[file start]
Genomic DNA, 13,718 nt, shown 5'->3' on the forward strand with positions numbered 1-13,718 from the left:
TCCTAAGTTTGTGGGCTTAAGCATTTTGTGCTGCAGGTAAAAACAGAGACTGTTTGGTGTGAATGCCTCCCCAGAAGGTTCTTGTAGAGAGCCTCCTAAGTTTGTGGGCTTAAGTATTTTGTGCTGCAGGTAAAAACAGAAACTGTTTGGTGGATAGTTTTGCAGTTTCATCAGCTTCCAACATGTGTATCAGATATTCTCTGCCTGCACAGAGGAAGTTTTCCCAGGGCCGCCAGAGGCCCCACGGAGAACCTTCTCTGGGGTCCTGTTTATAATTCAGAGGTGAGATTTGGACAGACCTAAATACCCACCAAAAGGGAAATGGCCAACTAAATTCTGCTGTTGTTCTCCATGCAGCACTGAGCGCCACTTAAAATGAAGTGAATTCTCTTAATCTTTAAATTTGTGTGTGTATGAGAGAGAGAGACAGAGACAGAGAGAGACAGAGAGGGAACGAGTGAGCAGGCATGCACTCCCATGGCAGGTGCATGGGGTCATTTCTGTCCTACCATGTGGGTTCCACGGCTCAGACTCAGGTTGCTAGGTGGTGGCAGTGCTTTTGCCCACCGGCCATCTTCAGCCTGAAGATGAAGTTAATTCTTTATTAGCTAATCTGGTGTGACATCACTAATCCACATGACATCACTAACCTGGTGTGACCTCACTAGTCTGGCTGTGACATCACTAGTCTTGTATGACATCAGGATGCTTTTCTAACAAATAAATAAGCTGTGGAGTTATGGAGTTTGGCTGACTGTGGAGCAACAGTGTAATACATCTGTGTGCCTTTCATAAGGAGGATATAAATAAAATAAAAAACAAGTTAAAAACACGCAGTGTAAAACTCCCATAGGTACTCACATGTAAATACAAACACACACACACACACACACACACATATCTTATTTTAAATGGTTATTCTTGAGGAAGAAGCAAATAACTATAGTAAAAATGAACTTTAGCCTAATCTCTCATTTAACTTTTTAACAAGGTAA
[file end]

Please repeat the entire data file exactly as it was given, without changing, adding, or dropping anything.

Genomic DNA, 13,718 nt, shown 5'->3' on the forward strand with positions numbered 1-13,718 from the left:
TCCTAAGTTTGTGGGCTTAAGCATTTTGTGCTGCAGGTAAAAACAGAGACTGTTTGGTGTGAATGCCTCCCCAGAAGGTTCTTGTAGAGAGCCTCCTAAGTTTGTGGGCTTAAGTATTTTGTGCTGCAGGTAAAAACAGAAACTGTTTGGTGGATAGTTTTGCAGTTTCATCAGCTTCCAACATGTGTATCAGATATTCTCTGCCTGCACAGAGGAAGTTTTCCCAGGGCCGCCAGAGGCCCCACGGAGAACCTTCTCTGGGGTCCTGTTTATAATTCAGAGGTGAGATTTGGACAGACCTAAATACCCACCAAAAGGGAAATGGCCAACTAAATTCTGCTGTTGTTCTCCATGCAGCACTGAGCGCCACTTAAAATGAAGTGAATTCTCTTAATCTTTAAATTTGTGTGTGTATGAGAGAGAGAGACAGAGACAGAGAGAGACAGAGAGGGAACGAGTGAGCAGGCATGCACTCCCATGGCAGGTGCATGGGGTCATTTCTGTCCTACCATGTGGGTTCCACGGCTCAGACTCAGGTTGCTAGGTGGTGGCAGTGCTTTTGCCCACCGGCCATCTTCAGCCTGAAGATGAAGTTAATTCTTTATTAGCTAATCTGGTGTGACATCACTAATCCACATGACATCACTAACCTGGTGTGACCTCACTAGTCTGGCTGTGACATCACTAGTCTTGTATGACATCAGGATGCTTTTCTAACAAATAAATAAGCTGTGGAGTTATGGAGTTTGGCTGACTGTGGAGCAACAGTGTAATACATCTGTGTGCCTTTCATAAGGAGGATATAAATAAAATAAAAAACAAGTTAAAAACACGCAGTGTAAAACTCCCATAGGTACTCACATGTAAATACAAACACACACACACACACACACACACATATCTTATTTTAAATGGTTATTCTTGAGGAAGAAGCAAATAACTATAGTAAAAATGAACTTTAGCCTAATCTCTCATTTAACTTTTTAACAAGGTAA